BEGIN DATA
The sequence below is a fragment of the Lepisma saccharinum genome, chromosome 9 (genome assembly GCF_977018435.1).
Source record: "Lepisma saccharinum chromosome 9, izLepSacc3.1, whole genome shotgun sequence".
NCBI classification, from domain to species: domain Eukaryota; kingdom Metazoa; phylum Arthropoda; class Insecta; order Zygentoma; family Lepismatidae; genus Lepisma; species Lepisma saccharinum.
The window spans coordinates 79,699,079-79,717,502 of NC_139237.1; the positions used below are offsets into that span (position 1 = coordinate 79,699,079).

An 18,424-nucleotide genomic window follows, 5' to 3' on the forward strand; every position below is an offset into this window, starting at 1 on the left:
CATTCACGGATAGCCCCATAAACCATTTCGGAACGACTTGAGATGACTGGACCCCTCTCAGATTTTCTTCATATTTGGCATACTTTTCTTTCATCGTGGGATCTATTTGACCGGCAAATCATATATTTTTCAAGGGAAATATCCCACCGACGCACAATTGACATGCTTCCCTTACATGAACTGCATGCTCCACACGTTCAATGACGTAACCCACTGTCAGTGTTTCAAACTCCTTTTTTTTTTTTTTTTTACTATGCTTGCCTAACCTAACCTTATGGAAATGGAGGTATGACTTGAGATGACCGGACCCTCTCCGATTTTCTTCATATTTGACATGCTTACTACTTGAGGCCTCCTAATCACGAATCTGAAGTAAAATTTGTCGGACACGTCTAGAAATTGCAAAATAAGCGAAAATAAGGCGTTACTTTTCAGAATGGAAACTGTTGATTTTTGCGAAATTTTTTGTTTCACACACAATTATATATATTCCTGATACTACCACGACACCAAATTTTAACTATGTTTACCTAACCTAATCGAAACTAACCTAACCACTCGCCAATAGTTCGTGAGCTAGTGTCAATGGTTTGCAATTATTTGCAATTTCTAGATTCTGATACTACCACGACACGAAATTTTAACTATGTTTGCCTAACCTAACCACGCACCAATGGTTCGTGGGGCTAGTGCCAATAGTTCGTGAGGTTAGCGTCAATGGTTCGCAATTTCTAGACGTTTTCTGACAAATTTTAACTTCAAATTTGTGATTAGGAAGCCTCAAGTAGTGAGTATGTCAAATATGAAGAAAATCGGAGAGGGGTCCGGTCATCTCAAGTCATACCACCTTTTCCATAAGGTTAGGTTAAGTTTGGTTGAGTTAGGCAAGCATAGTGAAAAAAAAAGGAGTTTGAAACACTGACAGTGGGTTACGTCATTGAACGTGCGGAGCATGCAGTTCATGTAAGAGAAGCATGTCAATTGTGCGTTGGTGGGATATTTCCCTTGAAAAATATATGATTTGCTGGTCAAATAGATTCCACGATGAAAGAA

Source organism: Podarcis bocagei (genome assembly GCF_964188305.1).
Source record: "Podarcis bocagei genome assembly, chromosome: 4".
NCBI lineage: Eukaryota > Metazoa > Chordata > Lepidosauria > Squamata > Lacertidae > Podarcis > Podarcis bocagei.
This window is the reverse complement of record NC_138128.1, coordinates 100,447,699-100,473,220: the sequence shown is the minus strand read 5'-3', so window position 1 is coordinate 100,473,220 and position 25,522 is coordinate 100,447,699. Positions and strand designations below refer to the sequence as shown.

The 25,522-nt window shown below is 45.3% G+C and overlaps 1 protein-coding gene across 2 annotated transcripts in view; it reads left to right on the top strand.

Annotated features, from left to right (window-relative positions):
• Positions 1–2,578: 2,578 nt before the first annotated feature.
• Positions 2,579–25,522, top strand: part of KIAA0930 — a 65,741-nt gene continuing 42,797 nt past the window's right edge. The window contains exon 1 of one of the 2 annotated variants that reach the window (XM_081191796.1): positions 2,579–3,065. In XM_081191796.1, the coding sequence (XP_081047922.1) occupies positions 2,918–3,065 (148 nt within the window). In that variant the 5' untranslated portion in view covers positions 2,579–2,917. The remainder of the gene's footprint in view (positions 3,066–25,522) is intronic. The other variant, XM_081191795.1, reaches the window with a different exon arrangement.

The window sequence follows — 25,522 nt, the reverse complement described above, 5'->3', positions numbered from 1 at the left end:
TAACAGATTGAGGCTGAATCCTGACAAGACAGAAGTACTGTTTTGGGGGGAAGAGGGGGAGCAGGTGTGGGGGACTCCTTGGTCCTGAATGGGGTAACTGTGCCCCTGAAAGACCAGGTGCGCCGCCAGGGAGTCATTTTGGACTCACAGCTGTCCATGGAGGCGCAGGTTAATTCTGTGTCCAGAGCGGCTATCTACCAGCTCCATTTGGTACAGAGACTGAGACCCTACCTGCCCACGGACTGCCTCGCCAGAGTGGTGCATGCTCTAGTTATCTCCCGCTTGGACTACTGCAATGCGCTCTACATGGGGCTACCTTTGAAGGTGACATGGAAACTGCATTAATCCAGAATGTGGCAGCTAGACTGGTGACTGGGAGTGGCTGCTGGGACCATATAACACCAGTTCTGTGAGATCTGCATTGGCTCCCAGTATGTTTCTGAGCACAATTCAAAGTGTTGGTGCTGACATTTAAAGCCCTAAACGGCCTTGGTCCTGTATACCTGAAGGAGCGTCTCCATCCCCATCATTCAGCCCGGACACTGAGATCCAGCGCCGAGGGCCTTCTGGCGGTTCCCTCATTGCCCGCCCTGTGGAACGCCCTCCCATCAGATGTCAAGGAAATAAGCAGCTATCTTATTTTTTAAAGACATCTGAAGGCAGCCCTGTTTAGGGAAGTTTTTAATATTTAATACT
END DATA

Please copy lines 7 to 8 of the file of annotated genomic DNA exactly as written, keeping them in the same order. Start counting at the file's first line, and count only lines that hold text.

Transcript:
Source organism: Podarcis bocagei (genome assembly GCF_964188305.1).
Source record: "Podarcis bocagei genome assembly, chromosome: 4".